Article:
The National Gallery of Jamaica has just announced its upcoming exhibition titled Edna Manley’s Bogle: A Contest of Icons, which will open to the public on Sunday, September 26.
This research-based exhibition examines the iconographies of Paul Bogle and the 1865 Morant Bay Rebellion, with a specific focus on Edna Manley’s Bogle monument and the assumed photograph of Paul Bogle. The photograph was uncovered in the late 1950s and, while there are unresolved questions about its attribution, has become the de facto official representation of Paul Bogle. Edna Manley’s Bogle was unveiled in 1965 as the official monument to the Morant Bay rebellion and was located in front of the historic Morant Bay courthouse until it was recently removed for restoration. A second, truncated version can be seen in the 1865 Memorial at National Heroes Park in Kingston.
Already at the time of its unveiling in 1965, Edna Manley’s Bogle met with controversy – as has been the case with several other public monuments in Jamaica – and the debate has again flared up recently. The relationship between Edna Manley’s symbolist representation of Bogle and what is believed to be his “true likeness” in the photograph has played a significant role in these debates – the “contest of icons” of the exhibition title. The exhibition will also include other representations of Bogle, the Morant Bay Rebellion and related subjects, in official representations, such as postal stamps, coins and bank notes, as well as the work of other Jamaican artists, such as Barrington Watson, Everald Brown, Mallica “Kapo” Reynolds, Christopher Gonzales, Omari Ra, and Michael Thompson.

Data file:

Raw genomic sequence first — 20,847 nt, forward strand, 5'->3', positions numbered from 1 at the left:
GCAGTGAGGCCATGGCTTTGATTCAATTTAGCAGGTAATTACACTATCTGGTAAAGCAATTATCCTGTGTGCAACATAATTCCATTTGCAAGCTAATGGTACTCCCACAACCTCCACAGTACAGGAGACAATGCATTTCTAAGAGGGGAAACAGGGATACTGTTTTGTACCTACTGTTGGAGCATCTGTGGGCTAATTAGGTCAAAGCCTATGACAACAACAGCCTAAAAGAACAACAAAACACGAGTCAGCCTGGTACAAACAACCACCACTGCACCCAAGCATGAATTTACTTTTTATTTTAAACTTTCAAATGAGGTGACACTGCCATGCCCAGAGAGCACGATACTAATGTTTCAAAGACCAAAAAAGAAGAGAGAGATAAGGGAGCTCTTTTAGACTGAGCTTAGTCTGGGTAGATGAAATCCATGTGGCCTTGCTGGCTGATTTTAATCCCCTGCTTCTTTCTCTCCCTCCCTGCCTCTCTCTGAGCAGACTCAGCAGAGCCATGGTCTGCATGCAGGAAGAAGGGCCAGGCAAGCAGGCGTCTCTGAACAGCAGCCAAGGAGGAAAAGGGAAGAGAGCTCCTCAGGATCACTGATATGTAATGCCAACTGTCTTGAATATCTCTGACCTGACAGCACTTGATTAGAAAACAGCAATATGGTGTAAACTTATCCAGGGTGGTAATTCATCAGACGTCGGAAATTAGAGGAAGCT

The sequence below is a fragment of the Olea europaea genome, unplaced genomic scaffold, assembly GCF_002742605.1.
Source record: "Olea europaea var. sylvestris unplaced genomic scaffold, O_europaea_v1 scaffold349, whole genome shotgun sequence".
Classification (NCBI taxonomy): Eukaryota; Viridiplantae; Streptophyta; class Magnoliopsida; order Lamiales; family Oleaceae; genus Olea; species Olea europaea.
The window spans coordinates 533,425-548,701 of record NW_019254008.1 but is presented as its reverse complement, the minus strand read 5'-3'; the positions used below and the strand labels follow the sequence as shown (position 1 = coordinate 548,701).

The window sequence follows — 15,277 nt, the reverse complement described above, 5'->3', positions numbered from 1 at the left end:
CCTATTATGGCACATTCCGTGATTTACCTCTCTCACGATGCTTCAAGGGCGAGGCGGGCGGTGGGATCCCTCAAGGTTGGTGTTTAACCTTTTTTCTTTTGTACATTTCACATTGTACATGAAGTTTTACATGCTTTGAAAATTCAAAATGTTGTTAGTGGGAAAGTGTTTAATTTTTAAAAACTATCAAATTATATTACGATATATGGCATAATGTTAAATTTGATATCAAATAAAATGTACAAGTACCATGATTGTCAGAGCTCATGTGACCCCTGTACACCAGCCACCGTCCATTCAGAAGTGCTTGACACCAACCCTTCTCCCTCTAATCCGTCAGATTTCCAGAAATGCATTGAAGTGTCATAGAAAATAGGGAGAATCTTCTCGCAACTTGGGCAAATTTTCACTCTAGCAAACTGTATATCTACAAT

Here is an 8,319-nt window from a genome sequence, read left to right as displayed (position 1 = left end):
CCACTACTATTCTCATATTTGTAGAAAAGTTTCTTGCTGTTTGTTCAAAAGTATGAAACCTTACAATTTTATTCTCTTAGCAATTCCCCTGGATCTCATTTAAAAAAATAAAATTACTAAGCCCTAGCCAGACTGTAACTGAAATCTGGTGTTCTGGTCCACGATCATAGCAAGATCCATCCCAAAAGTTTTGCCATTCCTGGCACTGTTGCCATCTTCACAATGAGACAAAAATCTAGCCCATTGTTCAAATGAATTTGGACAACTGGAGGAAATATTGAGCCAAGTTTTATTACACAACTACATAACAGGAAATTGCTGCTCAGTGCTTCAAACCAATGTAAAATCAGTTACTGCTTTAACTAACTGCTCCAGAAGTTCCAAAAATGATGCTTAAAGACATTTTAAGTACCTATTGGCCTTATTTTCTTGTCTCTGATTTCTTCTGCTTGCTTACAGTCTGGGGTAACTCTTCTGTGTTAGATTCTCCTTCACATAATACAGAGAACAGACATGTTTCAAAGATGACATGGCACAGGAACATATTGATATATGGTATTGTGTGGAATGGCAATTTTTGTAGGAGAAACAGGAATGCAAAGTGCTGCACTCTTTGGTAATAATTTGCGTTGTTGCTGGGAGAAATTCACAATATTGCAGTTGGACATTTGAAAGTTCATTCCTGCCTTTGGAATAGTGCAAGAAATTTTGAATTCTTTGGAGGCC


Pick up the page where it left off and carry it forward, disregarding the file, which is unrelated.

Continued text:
Edna Manley’s Bogle: A Contest of Icons seeks to contribute to the debates that have surrounded the representation of Bogle and the Morant Bay rebellion and will have an interactive component: members of the public will be encouraged to share their thoughts on the subject in a special comments book in the exhibition itself or online at the NGJ blog.
The opening function on Sunday, September 26 will start at 11 am and the guest speaker will be the Hon. Barbara Gloudon, O.J. Mrs. Gloudon has, in her journalistic practice, regularly commented on the controversies that have surrounded public monuments in Jamaica, including Edna Manley’s Bogle.
Edna Manley’s Bogle: A Contest of Icons will continue until November 13, 2010. The exhibition will thus be on view during Heritage Week and represents the National Gallery’s contribution to the 2010 Heritage Week program. A catalogue publication with research essays will be available and the accompanying education program will be announced shortly.